On the same subject, this movie is actually coming out almost a year to the day that Moneyball came out last year, and it’s an interesting comparison between films because that film really focused on the modernity aspect and changing the game, while this movie seems to make the opposite argument, saying that the old ways are better. Was that something that was in the back of your mind while you were making it? 

Well, we got the script just before Moneyball came out and then it became obvious once the movie came out that, which I really enjoyed, that there might be some comparisons. But I think it’s a good compliment to that movie. I don’t think it works against it in any way. I like the idea that it sort of balances that argument that goes on in baseball about the old way versus the new way, and it’s important. It’s great to explore technology and new ideas, but you have to balance it with the wisdom that comes from experience and what you get from the personal side of scouting. 

This film also bucks a trend just in the sense that it’s a father-daughter story, and we’re so used to sports movies being father-son stories. I was hoping you could talk about your approach to that relationship and was it something that initially drew you to the script? 

To be honest I didn’t think that much about it at first, and I gave the script to my wife to read – she reads all my scripts – and I get a, “Yeah, that’s nice, whatever” kind of a thing, but she read this one and she just loved it. And I thought, “Wow, obviously there’s more to this than I’m realizing,” and obviously the female aspect of it is very important, so I didn’t shy away from it at all. I think the role of Mickey is perhaps more important than Gus in some ways. It’s really the spine of the story, and I wanted a great actress to play it and I was so fortunate to get Amy Adams because she’s just terrific. 

And to talk a bit about that casting, with this kind of role you have to make sure that there’s both chemistry between her and her father, but also the role of Johnny, her love interest. What was the process of casting that chemistry between both her and the other actors? 

Justin [Timberlake]… the Johnny role was a little more difficult to cast. We read a lot of people for it, and it’s a great role, but it just needed a certain kind of energy, and Justin is such a likable, charming guy that when his name came up it just made sense. He’s got great comedic timing and he’s the kind of guy that could come in and appeal to both of these characters and point out what it is they’re missing and keep the film alive and keep it energetic and so it didn’t bog down. That’s why I think he’s great for it. 

Did you bring him in for a reading? 

I did, actually, just because with the bigger roles I wanted Clint to be comfortable with anyone that I cast, so I did ask him to read just so I could sell him to Clint. It didn’t really turn out to be that necessary because Clint is a big fan of Justin’s. He watches Saturday Night Live and he thinks he’s great on there. So I didn’t have to convince him that he was right for the part. 

Was it at all a hard sell to get Mr. Eastwood to sign on for the film? This is the first film he’s done in four years and the first time that he’s worked with a director other than himself since 1993. 

Well, he’s known for many years that I’ve wanted to direct and I think it was a matter of time before I was going to go off and do it without him. So this was a great opportunity for us to keep working together and both be doing something we liked. He claims he liked it [laughs]. He really enjoyed the script and I think he did a great job with it. He felt like there was something to work with there, and there’s only so many roles that come along for an 82 year old guy that feel believable. And this one was one.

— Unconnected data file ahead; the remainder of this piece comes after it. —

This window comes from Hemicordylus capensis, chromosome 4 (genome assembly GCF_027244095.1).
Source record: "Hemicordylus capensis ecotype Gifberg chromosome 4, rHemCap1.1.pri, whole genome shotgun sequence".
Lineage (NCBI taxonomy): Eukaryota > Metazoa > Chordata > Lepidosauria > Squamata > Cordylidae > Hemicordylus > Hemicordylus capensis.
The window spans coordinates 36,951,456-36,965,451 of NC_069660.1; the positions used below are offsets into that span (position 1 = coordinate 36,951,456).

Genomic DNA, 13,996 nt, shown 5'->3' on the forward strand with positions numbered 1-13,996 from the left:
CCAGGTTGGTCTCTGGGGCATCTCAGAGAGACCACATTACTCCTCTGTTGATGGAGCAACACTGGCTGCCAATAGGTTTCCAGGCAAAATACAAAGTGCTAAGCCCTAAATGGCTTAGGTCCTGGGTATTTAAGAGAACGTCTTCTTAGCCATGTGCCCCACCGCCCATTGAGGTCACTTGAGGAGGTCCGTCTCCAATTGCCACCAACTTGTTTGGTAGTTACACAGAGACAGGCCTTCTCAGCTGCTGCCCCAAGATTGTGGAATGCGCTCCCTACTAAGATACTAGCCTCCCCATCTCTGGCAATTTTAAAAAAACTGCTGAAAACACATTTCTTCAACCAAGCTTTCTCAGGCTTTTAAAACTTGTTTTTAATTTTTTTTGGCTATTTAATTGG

What exactly is the genesis of your relationship, because I know you’ve been working together a long time. 

It’s not a very exciting story [laughs]. I was working as an assistant director to learn and observe other directors, and I got a call to come work on this movie Bridges of Madison County, so I went out there and that’s where I met him. 

At what point did you become production partners? 

Well, on that movie I was called a second assistant director, the next movie I was promoted – my boss left – so I was thrust into this more important role, and I guess I just made an impression on him because he just kept giving me more and more responsibility until he asked me to start producing, and I did both for a little while, and it was too much to handle so I let go of the assistant directing. I’m a little bit of a control freak, so I liked being able to be everything, but I finally had to let that go. But we just got along well.

To talk a bit about your directing style, Mr. Eastwood is well known for rarely taking more than a couple takes of a shot. Was that something you implemented into your own approach as well? 

I did. There’s a logic to it, which has to do with keeping everybody on the crew and the cast focused and delivering the best performance all at once, because if you go on multiple takes everybody gets bored and nobody is really focused, so that’s the logic. And it keeps sort of a spontaneous energy and authenticity that comes from people doing it the first time, so you try and capture that. So yeah, I definitely tried to emulate that. 

Do you know what you’re going to be working on next? Have you been looking at more scripts? 

Yeah, I’ve been developing some other things, and I don’t know which one will come to pass next – we’ll see if we sell more than a dozen tickets on this movie to see if I have any future in this business [laughs]. We’ll see.